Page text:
Truly great teachers and choreographers should hold their dancers’ health in the highest respect. They should not let expediency in running a rehearsal direct their decision. They should also not let the fear of changing a piece last minute deter them from telling a young limping dancer that it’s time to sit this one out.

When teachers and choreographers don’t hold their dancers’ health in the highest respect, dancers know. And for student dancers in particular, knowing that your teacher doesn’t value your wellbeing over their personal convenience conveys volumes.

“Dance teachers and choreographers should build a better trust relationship with their dancers so they will have less fear telling them about an injury,” says Dr. Karageanes. “Choreographers should learn to communicate with their dancers more about their bodies and what they are going through. After all, the choreographers have the dancers’ bodies in the palms of their hands, molding them, shaping them to create art.”

YPAD encourages teachers, choreographers and directors to lead the charge to #AlwaysPutTheDancerBeforeTheDance.

Colie says, “Some of the decisions made out of the ‘suck it up buttercup’ mentality create more damage, and long-term issues for the dancer. Overriding the pain signal is a very short-term decision with potentially long-term consequences. We need to honor our bodies, and learn to respect their limitations. We also need to honor the process that goes into developing movement and physical performance levels, and allow those to grow overtime. Every dancer has strengths and weaknesses, and it is up to us to really be creative and inclusive with the movement and choreography that we have our students doing. This takes education. This takes awareness.”

The fear of falling behind or being left out

With a rampant comparison culture playing out in the dance industry today thanks to human nature and the effects of social media, it’s no surprise that one of the main reasons dancers are training and performing while sick and injured is because they don’t want to fall behind or be left out. There’s major pressure to be the best, especially in competitive dance driven studios.

Bousman’s daughter, Emaly, felt this when she went through her first growth plate fracture injury two years ago. Bousman recalls YPAD Founder Leslie Scott talking to her daughter on the phone. Scott gave Emaly permission to be hurt and to feel the pain.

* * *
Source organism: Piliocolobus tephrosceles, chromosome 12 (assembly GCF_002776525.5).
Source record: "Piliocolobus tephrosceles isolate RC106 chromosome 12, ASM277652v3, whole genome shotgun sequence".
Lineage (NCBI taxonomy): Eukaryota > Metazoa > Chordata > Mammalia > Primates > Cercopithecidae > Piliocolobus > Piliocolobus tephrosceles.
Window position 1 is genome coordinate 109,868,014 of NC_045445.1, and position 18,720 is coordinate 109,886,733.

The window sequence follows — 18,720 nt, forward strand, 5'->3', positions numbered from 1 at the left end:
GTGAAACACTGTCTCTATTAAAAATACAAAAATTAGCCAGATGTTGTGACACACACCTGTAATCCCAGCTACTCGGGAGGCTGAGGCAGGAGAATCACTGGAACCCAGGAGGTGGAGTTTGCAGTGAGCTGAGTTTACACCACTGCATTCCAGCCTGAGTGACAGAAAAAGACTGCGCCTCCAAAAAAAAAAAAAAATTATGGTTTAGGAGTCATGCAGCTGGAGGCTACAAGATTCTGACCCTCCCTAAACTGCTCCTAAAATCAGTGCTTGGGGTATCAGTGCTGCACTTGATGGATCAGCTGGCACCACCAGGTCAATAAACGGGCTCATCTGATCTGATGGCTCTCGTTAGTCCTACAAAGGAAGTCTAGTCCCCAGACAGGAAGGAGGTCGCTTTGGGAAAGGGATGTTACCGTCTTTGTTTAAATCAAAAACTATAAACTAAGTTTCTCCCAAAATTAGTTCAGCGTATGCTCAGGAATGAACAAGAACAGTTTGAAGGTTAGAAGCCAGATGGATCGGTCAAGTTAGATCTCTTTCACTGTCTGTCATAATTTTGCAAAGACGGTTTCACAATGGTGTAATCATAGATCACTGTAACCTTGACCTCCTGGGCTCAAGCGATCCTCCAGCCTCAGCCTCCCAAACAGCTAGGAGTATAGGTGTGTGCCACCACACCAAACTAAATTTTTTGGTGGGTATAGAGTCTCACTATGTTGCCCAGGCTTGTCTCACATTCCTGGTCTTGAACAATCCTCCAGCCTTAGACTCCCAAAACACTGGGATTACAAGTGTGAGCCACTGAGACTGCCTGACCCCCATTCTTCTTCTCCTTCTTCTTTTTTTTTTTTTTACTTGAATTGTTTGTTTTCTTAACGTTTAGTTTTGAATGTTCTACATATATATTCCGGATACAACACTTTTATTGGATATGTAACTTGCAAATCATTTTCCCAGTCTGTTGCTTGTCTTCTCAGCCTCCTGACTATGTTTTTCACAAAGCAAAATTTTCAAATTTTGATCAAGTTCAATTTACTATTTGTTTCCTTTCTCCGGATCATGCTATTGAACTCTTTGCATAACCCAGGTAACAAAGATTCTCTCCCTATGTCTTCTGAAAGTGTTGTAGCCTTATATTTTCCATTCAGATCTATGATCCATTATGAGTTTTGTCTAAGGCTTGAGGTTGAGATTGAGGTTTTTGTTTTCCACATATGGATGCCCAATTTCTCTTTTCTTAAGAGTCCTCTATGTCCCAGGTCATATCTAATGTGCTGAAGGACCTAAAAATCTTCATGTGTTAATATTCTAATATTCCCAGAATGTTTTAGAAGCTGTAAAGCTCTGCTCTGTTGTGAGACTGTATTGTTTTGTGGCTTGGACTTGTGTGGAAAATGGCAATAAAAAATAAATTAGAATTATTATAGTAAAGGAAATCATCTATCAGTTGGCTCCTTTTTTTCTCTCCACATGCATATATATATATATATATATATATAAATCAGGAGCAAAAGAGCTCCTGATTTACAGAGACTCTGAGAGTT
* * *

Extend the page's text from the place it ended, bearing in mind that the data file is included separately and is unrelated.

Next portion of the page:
“It was a revelation that our kids don’t have permission to feel the pain or they are portrayed as a weak link. Leslie talked with her and reminded her that she is a great dancer but just needs to acknowledge this injury and get better. Emaly cried for hours when she got off the phone while she processed what it would mean to admit she was injured. She then came to me and said, ‘Mom, I can’t do it. It hurts too much and Leslie is right.’ That moment was a revelation that our kids need us as champions to tell them that taking care of themselves won’t cut them off from everything they have worked so hard for. It will make them a better dancer and get them back to dancing at full potential in a shorter time rather than compounding the issue.”

Bousman continues, “These kids need our directors to be educated on the emotional and physical injury recovery process. We parents need to be champions for our kids and our dancers need to feel empowerment with their bodies. Our culture needs to redefine ‘team’ and I think we will all be amazed at how strong these ‘teams’ are when they have confidence, support and balance.”

How the industry should better handle injuries and sickness

So how can the dance industry better teach young dancers and artists to honor their bodies and to truly value self-care? Colie lists several beneficial approaches for teachers and studio owners.

“Number one is to create an environment where health awareness and education come hand-in-hand. Dance teachers don’t know everything about the human body that students need to be advised on when it comes to injury care. Alliances with medical and healthcare professionals that have performing arts knowledge is a big step in the right direction. When a dance teacher is asked about an injury or something outside of their scope of knowledge they should have someone that the students and parents can be referred to,” Colie says. “It’s also important to model good behavior and communication when it comes to student injuries. Sometimes teachers and owners need to cultivate this type of communication that create a safe space for students and parents to have a dialogue.”